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Record-breaking Trudeau government spending bills pass without scrutiny

The senate on Friday is consenting to Trudeau government legislation that will push Canada's federal debt over an eye-watering $1 trillion.
Nico Johnson Montreal, QC

The senate on Friday is consenting to Trudeau government legislation that will push Canada's federal debt over an eye-watering $1 trillion, according to Blacklock's.

Despite the unprecedented amount of money being spent, this legislation has hardly received any scrutiny in both parliament and the senate.

"A $3.8 billion supply bill passed all legislative stages in ninety seconds, said one Conservative-oriented senator. "Bill C-11, a $44 billion supply bill, whipped through here in forty-six seconds. That’s almost a billion dollars per second."

"Bill C-12, the special warrant bill, also passed that day and sailed through the Senate in fifty seconds. It was a blank cheque the Trudeau cabinet later filled in, authorizing themselves to borrow $350 billion," continued the senator.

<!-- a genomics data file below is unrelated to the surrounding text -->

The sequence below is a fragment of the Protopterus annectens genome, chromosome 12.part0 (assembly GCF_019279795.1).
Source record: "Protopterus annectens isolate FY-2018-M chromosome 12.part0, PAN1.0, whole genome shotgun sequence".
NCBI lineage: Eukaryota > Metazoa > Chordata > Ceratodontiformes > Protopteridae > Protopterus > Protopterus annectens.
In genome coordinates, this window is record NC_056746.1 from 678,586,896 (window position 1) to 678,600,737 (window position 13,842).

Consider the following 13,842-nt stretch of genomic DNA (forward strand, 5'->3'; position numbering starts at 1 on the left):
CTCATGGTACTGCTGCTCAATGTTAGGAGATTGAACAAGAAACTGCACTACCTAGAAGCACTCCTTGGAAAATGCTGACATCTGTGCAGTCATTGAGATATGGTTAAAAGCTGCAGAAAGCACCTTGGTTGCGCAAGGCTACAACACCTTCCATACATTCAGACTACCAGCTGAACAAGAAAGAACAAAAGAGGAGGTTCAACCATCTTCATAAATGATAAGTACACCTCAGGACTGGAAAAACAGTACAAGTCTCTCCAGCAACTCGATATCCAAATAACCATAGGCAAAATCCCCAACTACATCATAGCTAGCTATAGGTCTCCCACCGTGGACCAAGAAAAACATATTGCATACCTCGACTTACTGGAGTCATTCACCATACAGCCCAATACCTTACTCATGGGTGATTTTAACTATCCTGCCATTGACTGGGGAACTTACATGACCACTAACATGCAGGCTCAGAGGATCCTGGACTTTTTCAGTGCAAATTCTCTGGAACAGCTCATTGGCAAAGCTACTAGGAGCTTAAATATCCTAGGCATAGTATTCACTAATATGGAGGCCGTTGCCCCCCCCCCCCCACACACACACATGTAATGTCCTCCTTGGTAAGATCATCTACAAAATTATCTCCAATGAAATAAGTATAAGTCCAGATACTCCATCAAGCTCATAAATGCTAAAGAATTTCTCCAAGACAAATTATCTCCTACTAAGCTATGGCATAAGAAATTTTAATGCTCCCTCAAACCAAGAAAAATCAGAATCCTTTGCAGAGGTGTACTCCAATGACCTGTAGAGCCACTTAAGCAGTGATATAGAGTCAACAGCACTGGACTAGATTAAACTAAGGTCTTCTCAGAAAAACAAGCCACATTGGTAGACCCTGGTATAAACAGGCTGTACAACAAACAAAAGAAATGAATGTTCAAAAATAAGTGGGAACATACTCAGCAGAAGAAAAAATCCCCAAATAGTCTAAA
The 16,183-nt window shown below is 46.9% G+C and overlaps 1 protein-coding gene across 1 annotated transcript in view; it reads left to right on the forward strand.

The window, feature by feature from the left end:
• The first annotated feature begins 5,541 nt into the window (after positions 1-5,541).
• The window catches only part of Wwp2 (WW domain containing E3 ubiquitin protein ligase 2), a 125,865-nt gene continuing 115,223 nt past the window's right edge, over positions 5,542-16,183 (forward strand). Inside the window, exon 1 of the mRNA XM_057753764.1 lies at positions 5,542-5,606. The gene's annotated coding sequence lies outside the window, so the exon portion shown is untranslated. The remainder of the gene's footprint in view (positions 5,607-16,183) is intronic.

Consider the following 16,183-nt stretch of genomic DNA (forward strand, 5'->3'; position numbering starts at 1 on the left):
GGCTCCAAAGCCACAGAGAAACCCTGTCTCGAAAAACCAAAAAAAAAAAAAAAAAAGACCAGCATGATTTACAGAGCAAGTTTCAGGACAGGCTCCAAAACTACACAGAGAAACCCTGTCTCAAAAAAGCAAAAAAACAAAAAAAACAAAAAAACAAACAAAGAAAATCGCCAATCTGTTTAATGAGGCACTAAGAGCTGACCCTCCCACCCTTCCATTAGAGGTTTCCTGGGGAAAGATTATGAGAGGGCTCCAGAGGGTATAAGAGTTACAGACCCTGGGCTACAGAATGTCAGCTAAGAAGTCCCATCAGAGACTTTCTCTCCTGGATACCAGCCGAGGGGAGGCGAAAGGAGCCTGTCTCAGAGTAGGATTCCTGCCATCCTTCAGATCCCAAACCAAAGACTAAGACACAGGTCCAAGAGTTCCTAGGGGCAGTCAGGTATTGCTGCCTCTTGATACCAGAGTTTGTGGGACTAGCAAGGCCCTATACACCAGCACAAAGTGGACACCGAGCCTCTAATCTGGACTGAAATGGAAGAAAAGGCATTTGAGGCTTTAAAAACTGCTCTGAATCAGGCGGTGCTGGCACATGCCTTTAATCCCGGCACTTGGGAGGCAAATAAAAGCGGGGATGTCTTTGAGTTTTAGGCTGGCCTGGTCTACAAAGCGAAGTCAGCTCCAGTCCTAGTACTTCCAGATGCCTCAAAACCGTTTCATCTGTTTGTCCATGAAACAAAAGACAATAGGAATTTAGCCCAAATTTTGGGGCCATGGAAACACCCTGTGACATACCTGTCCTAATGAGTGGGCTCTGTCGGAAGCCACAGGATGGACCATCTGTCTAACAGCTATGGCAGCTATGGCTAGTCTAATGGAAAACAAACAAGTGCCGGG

After months of Pierre Poilievre's pestering, the Trudeau government has recently agreed to provide a "fiscal snapshot," which will provide more clarity over Canada's economic health.

This snapshot, however, is "not an economic and fiscal update," said the prime minister. "It will be more of a snapshot or portrait of where we are right now."

Since the start of the pandemic, and the subsequent lockdown, Canada has borrowed a significant amount of money so to keep the economy is hibernation. The federal budget last year, for instance, was $346.2 billion.

Trudeau, in less-than-half that time has now budgeted $350 billion in 2020. This will be more painful now that Canada has had its credit status downgraded—borrowing money now costs the public more.

The federal deficit is now estimated to stand at $256 billion. This pandemic, then, has cost Canada more than the Second World War.

Nico Johnson
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